Carrie continues her affair with Big, and tells Samantha after a girly night and Miranda after a drink on their cocktail night. Charlotte finds out by accident, when she bumps into them on the street together. No longer meeting in hotels where nobody knows them in to avoid getting caught, Natasha comes home early from the Hamptons catching Carrie in Big's apartment. She chases Carrie out, falls down the stairs and cracks her tooth. Carrie takes her to the emergency room where she tells Big "they are so over they need a new word for over". Miranda tries continually to get Carrie to end her affair. Charlotte hires stylist Anthony Marentino to help her find the perfect wedding dress. Samantha meets the "male version of herself", but he refuses to sleep with her because she hasn't had an HIV test.
42 12 "Don't Ask, Don't Tell" Dan Algrant Cindy Chupack August 27, 2000 (2000-08-27) 312 4.16[29]
Carrie struggles to find the right time to tell Aidan about her affair. Miranda tells a guy she's a stewardess in hopes of getting a date. Charlotte has her dream wedding and marries Trey MacDougal—even after attempted late-night tryst reveals Trey's serious shortcomings. Cunning linguist Samantha sleeps with Trey's Scottish cousin, despite being unable to understand him.
43 13 "Escape from New York" John David Coles Becky Hartman Edwards & Michael Patrick King September 10, 2000 (2000-09-10) 313 4.20[30]
Carrie meets with actor/producer Matthew McConaughey in LA to talk about optioning her columns to make a movie. Miranda wrestles with the level of open sexuality in Los Angeles. Charlotte uses the Internet to deal with Trey's impotence problem. Samantha meets a dildo model.
44 14 "Sex and Another City" John David Coles Jenny Bicks September 17, 2000 (2000-09-17) 314 4.76[31]
Carrie meets a publicity agent for celebrities who shows her the perks of the rich and famous in LA. Miranda meets an old friend from New York who's lost his East-Coast edge. Charlotte comes to LA after getting fed up with Trey's sexual problems. Samantha meets her idol, Hugh Hefner, and gets the girls invited to a party at the Playboy Mansion.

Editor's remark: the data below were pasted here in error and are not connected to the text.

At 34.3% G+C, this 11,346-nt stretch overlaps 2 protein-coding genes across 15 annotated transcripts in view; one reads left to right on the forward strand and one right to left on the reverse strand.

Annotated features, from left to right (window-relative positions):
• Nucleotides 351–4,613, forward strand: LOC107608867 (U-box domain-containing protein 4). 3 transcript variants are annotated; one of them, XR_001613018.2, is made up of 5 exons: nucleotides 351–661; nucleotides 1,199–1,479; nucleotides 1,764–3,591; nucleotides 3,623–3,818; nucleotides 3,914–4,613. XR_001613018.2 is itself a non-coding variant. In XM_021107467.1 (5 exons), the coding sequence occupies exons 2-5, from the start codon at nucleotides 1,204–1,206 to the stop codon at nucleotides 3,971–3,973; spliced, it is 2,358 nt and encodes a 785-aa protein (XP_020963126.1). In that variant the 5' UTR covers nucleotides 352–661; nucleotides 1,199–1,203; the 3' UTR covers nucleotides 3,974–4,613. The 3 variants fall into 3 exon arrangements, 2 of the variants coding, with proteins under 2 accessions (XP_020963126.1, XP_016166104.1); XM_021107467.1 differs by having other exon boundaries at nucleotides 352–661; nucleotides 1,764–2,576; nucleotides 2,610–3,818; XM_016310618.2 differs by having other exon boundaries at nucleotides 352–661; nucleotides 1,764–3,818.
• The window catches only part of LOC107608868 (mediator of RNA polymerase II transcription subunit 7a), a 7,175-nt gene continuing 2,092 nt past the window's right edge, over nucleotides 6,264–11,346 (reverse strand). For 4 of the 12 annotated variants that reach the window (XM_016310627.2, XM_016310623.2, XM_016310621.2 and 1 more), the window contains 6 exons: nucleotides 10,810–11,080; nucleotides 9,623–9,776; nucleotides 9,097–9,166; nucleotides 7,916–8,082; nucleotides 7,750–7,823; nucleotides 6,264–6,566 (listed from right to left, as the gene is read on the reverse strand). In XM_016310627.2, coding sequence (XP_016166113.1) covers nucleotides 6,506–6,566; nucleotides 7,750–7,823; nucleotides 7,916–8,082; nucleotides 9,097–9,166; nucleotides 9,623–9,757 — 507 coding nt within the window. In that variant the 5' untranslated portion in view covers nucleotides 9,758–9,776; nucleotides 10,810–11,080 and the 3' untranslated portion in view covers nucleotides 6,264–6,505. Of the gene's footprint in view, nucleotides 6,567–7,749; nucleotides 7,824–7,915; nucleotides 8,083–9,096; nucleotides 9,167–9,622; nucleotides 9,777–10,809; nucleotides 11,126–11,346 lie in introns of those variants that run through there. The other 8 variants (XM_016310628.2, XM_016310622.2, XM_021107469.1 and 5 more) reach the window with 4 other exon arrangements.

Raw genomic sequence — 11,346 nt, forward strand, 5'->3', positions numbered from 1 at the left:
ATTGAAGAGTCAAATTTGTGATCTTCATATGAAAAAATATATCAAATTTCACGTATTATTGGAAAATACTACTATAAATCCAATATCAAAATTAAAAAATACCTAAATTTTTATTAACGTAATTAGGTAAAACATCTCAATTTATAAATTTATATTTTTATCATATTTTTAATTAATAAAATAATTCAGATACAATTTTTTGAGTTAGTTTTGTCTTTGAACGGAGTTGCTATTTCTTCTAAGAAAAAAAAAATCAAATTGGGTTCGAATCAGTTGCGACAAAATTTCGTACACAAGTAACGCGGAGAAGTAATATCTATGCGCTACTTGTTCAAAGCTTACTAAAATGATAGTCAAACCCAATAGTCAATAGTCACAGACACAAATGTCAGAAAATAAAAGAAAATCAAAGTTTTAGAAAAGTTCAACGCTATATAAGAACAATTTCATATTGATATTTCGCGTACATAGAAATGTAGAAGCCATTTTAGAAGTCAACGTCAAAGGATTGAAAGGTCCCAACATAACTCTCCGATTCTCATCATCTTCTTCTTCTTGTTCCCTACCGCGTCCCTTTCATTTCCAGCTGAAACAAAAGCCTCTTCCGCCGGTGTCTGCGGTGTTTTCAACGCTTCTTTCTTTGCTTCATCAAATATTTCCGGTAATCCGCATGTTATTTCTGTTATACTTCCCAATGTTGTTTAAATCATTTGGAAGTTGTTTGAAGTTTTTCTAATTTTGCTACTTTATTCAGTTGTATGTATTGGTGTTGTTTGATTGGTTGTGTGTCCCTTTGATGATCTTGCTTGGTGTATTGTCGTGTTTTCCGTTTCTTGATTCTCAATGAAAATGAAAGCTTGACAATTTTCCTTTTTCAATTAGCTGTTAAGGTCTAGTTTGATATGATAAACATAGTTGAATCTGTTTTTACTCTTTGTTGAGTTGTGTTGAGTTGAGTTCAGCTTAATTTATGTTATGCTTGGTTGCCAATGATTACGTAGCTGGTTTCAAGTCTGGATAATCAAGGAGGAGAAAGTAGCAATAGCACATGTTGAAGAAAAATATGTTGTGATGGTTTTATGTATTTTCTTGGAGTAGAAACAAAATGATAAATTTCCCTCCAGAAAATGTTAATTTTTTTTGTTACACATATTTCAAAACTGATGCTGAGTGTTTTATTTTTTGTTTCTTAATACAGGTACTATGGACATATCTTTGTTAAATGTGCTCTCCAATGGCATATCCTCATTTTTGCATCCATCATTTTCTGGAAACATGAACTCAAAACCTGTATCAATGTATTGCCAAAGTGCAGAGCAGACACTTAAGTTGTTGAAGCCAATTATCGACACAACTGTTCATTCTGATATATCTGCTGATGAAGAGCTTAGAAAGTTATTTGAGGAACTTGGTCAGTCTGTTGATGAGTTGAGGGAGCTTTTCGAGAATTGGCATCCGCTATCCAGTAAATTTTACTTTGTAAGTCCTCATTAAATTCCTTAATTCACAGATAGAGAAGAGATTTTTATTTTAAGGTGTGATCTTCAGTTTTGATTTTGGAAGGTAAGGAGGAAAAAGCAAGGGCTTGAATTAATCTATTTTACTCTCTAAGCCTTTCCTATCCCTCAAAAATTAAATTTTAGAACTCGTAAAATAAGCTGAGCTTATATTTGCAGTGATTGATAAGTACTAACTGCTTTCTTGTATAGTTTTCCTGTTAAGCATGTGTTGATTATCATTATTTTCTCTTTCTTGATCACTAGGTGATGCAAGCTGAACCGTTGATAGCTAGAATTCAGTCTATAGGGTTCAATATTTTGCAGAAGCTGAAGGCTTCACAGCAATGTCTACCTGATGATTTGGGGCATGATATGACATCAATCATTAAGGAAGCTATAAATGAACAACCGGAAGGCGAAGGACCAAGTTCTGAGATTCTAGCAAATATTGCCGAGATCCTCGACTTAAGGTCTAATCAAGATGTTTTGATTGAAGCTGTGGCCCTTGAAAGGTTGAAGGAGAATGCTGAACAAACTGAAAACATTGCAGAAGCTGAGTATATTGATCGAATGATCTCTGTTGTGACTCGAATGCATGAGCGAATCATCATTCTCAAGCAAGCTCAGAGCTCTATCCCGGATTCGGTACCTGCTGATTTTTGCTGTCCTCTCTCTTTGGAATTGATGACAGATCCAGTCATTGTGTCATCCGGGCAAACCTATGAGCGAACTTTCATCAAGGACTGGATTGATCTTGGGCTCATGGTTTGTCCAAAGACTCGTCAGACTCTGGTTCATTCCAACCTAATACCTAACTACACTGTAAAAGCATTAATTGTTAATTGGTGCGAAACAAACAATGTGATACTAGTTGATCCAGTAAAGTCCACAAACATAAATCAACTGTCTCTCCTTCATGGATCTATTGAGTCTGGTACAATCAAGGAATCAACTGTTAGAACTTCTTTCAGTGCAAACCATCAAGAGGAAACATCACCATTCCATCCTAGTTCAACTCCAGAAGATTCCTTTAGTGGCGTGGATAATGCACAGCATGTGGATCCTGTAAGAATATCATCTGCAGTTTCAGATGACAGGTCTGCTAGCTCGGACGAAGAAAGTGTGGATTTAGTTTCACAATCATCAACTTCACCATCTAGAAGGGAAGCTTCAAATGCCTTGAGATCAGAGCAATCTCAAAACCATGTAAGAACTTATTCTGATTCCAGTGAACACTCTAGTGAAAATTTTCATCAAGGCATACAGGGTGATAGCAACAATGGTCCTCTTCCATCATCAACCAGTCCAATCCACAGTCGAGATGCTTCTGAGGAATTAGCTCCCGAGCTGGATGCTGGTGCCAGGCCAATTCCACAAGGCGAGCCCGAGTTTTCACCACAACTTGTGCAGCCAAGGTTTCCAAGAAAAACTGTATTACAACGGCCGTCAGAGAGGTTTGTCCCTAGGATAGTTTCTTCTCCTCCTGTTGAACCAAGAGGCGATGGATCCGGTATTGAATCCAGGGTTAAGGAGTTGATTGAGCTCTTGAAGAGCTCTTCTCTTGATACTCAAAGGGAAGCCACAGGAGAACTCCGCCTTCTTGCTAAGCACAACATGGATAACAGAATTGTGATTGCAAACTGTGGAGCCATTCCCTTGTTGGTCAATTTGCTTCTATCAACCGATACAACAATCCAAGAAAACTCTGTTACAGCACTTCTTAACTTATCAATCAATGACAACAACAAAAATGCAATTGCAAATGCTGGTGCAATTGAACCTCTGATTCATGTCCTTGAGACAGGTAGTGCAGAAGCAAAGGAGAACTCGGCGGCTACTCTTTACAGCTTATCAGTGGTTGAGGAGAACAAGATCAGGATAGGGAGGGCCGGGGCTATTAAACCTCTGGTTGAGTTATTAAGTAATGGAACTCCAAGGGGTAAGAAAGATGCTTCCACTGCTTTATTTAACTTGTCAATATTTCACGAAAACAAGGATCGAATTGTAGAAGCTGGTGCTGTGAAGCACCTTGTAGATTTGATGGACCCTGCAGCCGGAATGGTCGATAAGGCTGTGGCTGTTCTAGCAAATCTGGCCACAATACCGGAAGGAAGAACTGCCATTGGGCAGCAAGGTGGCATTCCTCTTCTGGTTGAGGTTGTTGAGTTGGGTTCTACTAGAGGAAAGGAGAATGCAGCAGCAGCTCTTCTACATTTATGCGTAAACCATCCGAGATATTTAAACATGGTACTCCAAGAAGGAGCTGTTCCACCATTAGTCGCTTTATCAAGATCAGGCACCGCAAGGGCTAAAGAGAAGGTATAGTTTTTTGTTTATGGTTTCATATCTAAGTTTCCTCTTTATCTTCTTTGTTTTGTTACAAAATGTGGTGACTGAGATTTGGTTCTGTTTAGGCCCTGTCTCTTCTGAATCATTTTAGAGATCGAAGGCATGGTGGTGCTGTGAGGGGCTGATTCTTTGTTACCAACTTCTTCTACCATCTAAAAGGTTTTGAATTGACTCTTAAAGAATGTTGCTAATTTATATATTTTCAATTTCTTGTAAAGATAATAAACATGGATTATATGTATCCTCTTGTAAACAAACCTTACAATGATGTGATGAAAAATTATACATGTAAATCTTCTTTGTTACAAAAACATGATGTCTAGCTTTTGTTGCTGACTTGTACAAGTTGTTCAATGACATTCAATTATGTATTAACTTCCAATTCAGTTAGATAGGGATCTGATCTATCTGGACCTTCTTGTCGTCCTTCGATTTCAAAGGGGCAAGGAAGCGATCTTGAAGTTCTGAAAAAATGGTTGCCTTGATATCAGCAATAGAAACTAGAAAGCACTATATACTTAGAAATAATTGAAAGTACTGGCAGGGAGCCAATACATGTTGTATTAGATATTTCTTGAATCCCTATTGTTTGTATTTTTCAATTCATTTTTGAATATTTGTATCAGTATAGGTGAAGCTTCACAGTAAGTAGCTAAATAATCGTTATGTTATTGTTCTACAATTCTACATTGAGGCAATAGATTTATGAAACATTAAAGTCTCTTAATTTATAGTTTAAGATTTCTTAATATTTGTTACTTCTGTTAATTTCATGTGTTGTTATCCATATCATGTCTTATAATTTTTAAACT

45 15 "Hot Child in the City" Michael Spiller Allan Heinberg September 24, 2000 (2000-09-24) 315 4.94[32]
Carrie dates a hunky comic-book store owner who still lives with his parents. Miranda gets braces. Charlotte is shocked when she catches the supposedly impotent Trey masturbating. Samantha's latest client is Jenny Brier (Kat Dennings), a 13-year-old Jewish-American princess, planning her million-dollar bat mitzvah.
46 16 "Frenemies" Michael Spiller Jenny Bicks October 1, 2000 (2000-10-01) 316 5.35[33]
Carrie teaches at The Learning Annex—only her course on "How to Find Love" is as successful as her own love life. Miranda dates one of Carrie's ex-boyfriends (known as Mr. A--hole), whom she meets at the funeral of a dead never-met blind-date. Charlotte gets sexually frustrated with her sex life with Trey. Samantha gets in a fight with Charlotte about her attitude toward sex.
47 17 "What Goes Around Comes Around" Allen Coulter Darren Star October 8, 2000 (2000-10-08) 317 TBA
Carrie decides, after a broad-daylight Manolo mugging, that she must clear herself of bad karma and decides she needs to talk with Natasha about her affair with Big. Miranda dates a gorgeous NYPD detective and becomes self-conscious about her own looks. Unhappily married Charlotte struggles with her lust for a hunky gardener; she and Trey decide to separate. Samantha meets another Sam Jones, who turns out to be an NYU student and desperate virgin.
48 18 "Cock a Doodle Do!" Allen Coulter Michael Patrick King October 15, 2000 (2000-10-15) 318 4.71[34]
Carrie meets with Big for the first time since his marriage ended. Miranda gets frustrated when she thinks the Chinese take-out girl mocks her stay-at-home lifestyle. Charlotte moves back into her old apartment and gets an up-lifting visit from Trey in the middle of the night. Samantha feuds with the raucous transsexual prostitutes who conduct business outside her apartment at two in the morning.


DVD release

Sex and the City: The Complete Second Season
Set details Special features[35]
  • 18 episodes
  • 3-disc set (DVD)
  • 1.33:1 aspect ratio
  • Subtitles: English, French
  • English: Dolby Digital 2.0 Surround
  • Spanish: Dolby Digital 2.0 Mono
  • French: Dolby Digital 2.0 Surround
  • Audio Commentary of 4 Episodes with Executive Producer Michael Patrick King
  • Cast biographies
  • Episode Previews
  • Episode Index & Chapter Reviews
DVD release date
Region 1 Region 2 Region 4
May 21, 2002 (2002-05-21) July 1, 2002 (2002-07-01)[36] October 2, 2008 (2008-10-02)[37]

References

  1. ^ "Carrie Bradshaw played by Sarah Jessica Parker". HBO.com. Home Box Office, Inc. Retrieved 31 July 2015. 
  2. ^ "Samantha Jones played by Kim Cattrall". HBO.com. Home Box Office, Inc. Retrieved 31 July 2015. 
  3. ^ "Charlotte York played by Kristin Davis". HBO.com. Home Box Office, Inc. Retrieved 31 July 2015. 
  4. ^ "Miranda Hobbes played by Cynthia Nixon". HBO.com. Home Box Office, Inc. Retrieved 31 July 2015.